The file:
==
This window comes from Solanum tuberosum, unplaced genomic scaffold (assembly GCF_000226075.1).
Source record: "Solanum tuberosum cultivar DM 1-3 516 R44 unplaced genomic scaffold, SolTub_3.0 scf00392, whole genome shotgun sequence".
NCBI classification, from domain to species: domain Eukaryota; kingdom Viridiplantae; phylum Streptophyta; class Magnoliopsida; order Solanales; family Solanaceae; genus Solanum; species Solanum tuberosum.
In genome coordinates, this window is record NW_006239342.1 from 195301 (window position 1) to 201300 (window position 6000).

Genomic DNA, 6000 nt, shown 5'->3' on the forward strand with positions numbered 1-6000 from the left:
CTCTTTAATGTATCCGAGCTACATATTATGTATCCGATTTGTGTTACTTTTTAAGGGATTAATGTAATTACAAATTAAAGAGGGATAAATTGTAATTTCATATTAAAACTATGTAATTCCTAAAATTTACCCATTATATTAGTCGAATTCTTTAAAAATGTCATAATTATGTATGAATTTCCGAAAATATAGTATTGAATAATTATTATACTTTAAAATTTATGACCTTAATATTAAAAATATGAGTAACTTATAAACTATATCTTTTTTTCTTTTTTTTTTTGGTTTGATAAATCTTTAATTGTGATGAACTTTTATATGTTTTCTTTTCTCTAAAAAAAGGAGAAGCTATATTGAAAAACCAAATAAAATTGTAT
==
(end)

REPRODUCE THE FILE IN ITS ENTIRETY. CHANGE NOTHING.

This window comes from Solanum tuberosum, unplaced genomic scaffold (assembly GCF_000226075.1).
Source record: "Solanum tuberosum cultivar DM 1-3 516 R44 unplaced genomic scaffold, SolTub_3.0 scf00392, whole genome shotgun sequence".
NCBI classification, from domain to species: domain Eukaryota; kingdom Viridiplantae; phylum Streptophyta; class Magnoliopsida; order Solanales; family Solanaceae; genus Solanum; species Solanum tuberosum.
In genome coordinates, this window is record NW_006239342.1 from 195301 (window position 1) to 201300 (window position 6000).

Genomic DNA, 6000 nt, shown 5'->3' on the forward strand with positions numbered 1-6000 from the left:
CTCTTTAATGTATCCGAGCTACATATTATGTATCCGATTTGTGTTACTTTTTAAGGGATTAATGTAATTACAAATTAAAGAGGGATAAATTGTAATTTCATATTAAAACTATGTAATTCCTAAAATTTACCCATTATATTAGTCGAATTCTTTAAAAATGTCATAATTATGTATGAATTTCCGAAAATATAGTATTGAATAATTATTATACTTTAAAATTTATGACCTTAATATTAAAAATATGAGTAACTTATAAACTATATCTTTTTTTCTTTTTTTTTTTGGTTTGATAAATCTTTAATTGTGATGAACTTTTATATGTTTTCTTTTCTCTAAAAAAAGGAGAAGCTATATTGAAAAACCAAATAAAATTGTAT